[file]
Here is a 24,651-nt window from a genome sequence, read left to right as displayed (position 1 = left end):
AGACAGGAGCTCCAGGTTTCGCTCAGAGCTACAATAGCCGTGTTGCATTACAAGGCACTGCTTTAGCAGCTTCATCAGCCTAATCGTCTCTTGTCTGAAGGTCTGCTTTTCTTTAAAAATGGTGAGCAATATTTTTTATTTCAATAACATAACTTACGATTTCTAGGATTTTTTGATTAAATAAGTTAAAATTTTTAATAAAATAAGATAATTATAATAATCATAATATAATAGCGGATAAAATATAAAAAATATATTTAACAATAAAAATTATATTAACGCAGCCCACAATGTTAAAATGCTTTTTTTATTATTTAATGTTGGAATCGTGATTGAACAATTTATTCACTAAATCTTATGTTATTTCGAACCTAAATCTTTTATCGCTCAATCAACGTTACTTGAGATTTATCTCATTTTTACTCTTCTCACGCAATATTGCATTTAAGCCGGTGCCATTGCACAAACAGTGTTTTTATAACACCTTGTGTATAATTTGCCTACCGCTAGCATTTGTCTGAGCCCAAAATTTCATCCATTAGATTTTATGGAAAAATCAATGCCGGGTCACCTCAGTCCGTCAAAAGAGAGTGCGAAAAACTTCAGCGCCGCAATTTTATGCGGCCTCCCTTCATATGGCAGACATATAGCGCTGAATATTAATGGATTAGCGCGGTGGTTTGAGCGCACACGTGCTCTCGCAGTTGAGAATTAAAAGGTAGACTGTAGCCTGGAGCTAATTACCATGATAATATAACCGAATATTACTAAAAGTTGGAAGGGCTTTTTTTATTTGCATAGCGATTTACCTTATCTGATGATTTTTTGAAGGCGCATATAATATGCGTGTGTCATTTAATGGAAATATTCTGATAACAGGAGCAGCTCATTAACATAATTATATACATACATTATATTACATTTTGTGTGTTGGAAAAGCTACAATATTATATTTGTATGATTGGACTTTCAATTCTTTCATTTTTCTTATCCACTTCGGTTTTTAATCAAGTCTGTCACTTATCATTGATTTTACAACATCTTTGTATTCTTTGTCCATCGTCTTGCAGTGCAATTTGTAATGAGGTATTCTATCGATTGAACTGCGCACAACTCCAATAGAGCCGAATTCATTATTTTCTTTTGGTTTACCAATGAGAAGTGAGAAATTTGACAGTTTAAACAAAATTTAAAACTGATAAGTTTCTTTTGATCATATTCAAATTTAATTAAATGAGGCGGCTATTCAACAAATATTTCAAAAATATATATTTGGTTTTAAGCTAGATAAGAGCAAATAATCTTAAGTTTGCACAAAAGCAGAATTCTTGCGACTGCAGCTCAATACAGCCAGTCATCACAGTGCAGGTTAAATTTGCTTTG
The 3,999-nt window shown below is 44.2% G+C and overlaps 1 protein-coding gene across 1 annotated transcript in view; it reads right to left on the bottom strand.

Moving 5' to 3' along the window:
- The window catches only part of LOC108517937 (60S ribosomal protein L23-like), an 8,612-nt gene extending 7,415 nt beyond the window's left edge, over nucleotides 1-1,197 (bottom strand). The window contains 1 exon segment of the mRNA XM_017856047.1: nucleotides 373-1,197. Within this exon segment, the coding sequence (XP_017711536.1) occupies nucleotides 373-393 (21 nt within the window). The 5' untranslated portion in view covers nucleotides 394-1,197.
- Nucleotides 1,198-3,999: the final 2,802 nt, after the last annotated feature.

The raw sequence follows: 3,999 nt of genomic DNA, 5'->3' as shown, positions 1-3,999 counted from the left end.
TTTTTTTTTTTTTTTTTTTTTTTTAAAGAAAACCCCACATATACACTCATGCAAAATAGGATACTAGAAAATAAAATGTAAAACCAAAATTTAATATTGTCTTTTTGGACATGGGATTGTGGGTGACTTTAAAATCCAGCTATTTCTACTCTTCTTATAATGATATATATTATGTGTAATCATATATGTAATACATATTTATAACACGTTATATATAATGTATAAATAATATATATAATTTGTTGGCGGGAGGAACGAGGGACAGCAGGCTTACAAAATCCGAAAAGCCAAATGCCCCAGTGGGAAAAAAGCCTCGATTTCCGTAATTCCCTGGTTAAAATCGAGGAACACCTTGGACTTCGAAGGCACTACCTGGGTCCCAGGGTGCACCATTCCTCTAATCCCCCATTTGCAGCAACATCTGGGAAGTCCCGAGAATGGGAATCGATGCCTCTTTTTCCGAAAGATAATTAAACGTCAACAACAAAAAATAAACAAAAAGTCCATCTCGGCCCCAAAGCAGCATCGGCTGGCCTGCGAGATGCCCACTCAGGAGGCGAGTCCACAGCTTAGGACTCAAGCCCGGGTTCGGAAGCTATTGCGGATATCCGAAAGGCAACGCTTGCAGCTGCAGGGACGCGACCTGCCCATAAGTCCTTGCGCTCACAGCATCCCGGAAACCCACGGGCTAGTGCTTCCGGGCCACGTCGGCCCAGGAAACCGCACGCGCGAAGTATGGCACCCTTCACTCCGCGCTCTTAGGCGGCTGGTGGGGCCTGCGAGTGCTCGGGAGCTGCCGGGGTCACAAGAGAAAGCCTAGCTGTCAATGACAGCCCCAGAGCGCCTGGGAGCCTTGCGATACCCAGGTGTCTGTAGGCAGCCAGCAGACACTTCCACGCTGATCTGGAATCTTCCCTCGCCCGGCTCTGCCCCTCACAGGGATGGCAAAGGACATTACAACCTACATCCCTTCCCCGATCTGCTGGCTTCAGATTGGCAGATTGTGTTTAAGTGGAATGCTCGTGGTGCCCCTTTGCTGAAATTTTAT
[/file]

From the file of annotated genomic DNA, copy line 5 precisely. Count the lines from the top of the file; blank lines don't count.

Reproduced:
- The window catches only part of LOC108517937 (60S ribosomal protein L23-like), an 8,612-nt gene extending 7,415 nt beyond the window's left edge, over nucleotides 1-1,197 (bottom strand). The window contains 1 exon segment of the mRNA XM_017856047.1: nucleotides 373-1,197. Within this exon segment, the coding sequence (XP_017711536.1) occupies nucleotides 373-393 (21 nt within the window). The 5' untranslated portion in view covers nucleotides 394-1,197.